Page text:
TOKYO/KINGSTON, 17 JULY 2023 (THE GUARDIAN) — Animal populations appear to decrease where the deep sea is being mined, and the impact on marine life of the controversial industry may involve a wider “footprint” than previously expected.

According to analysis of seabed ecology undertaken after drilling tests in 2020 in Japan – the country’s first successful extraction of cobalt crusts from deep-sea mountains – there was a decrease in marine life such as fish and shrimp at the site a year later. The density had dropped even further in areas outside the impact zone, by more than half.

Travis Washburn, an ecologist who works with the Geological Survey of Japan and was the lead author of the study, published in Current Biology, said the findings had “large implications” for decision-makers negotiating regulations on proposals for deep-sea mining.

“We may need to broaden what we think of in terms of what deep-sea mining impacts are,” said Washburn, whose work focuses on the benthic zone – the lowest region of a body of water. “There are large implications if we are currently treating some sites as unimpacted or controls when they are in fact changing from indirect mining impacts.”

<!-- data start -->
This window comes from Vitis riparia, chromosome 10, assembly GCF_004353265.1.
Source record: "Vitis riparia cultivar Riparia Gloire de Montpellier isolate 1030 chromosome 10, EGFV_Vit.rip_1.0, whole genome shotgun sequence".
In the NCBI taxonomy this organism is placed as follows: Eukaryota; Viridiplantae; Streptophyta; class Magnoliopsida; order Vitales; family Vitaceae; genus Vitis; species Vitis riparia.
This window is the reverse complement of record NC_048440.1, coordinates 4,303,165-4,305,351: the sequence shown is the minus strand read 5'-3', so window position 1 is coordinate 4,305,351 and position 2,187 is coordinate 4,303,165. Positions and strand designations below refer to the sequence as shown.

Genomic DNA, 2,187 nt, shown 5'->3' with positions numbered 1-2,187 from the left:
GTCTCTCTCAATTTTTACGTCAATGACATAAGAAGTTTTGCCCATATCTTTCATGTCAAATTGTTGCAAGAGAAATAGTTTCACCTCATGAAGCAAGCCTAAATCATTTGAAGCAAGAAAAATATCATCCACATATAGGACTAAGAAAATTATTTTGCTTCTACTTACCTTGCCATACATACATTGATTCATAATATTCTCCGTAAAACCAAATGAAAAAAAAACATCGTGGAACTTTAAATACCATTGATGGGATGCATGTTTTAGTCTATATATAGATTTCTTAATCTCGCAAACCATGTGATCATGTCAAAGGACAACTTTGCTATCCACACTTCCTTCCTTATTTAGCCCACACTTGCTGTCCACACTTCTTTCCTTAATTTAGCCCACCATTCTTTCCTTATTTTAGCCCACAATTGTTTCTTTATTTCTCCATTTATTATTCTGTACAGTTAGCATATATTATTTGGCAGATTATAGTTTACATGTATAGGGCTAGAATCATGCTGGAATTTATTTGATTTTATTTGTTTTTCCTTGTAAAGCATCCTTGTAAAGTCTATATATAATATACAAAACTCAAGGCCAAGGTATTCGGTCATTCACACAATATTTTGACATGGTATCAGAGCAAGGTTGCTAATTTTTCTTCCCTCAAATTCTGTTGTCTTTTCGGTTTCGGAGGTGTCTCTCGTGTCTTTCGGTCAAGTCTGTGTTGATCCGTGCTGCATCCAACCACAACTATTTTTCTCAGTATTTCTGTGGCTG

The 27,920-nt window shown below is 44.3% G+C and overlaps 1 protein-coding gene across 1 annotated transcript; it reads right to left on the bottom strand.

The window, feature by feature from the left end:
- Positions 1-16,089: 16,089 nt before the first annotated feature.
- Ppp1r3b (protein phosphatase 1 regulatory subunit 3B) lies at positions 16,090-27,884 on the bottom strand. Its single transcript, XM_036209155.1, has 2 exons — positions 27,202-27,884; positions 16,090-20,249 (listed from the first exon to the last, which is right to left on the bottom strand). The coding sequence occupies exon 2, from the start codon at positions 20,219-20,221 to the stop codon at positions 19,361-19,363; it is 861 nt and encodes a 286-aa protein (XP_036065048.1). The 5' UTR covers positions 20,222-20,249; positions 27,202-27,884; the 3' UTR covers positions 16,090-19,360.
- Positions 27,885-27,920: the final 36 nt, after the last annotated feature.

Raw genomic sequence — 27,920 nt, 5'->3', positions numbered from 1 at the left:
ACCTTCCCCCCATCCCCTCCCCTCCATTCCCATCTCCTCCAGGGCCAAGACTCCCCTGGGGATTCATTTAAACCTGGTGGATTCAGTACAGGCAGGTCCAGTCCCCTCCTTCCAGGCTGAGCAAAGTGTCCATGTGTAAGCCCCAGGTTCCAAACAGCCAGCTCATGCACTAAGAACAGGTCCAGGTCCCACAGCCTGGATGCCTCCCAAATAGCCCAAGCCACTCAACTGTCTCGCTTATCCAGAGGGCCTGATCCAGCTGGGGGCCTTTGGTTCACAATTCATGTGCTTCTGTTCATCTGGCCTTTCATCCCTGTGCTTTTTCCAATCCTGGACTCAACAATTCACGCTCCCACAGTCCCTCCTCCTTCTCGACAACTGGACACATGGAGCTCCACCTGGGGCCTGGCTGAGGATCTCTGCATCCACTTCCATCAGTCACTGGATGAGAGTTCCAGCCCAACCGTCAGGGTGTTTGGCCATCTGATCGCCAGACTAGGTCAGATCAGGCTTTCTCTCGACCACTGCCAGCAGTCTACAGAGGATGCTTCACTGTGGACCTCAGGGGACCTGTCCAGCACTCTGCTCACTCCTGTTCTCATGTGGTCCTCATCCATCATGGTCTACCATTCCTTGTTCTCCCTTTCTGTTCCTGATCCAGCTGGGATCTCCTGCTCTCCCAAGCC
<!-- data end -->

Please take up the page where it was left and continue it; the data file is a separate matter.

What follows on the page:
The team of scientists analysed data from visits by Japanese mining engineers to the Takuyo-Daigo seamount. A year after the test extraction, researchers observed a 43 percent drop in fish and shrimp density in the “deposition” areas directly affected by sediment pollution, and a 56 percent drop in surrounding areas.

“It is easy to assume that once you are outside the zone of deposition there will be no impacts from mining,” said Washburn. “However, if some animals leave the periphery of the deposition area, this would extend the total area of impact.”

Washburn warned against the rush to mine the seabed, and said it could be decades before the full impact on marine life would be known.

The International Seabed Authority and its 168 members have yet to agree regulations governing the industry. The 09 July deadline for the quasi-UN body to adopt regulations or consider applications for mining contracts under existing laws came and went last Sunday, meaning commercial deep-sea mining could proceed without new rules.

“Use all the data we currently have out there. There is still so much we don’t know, but it will likely be decades to answer some of those questions, Washburn urged decision makers…. PACNEWS

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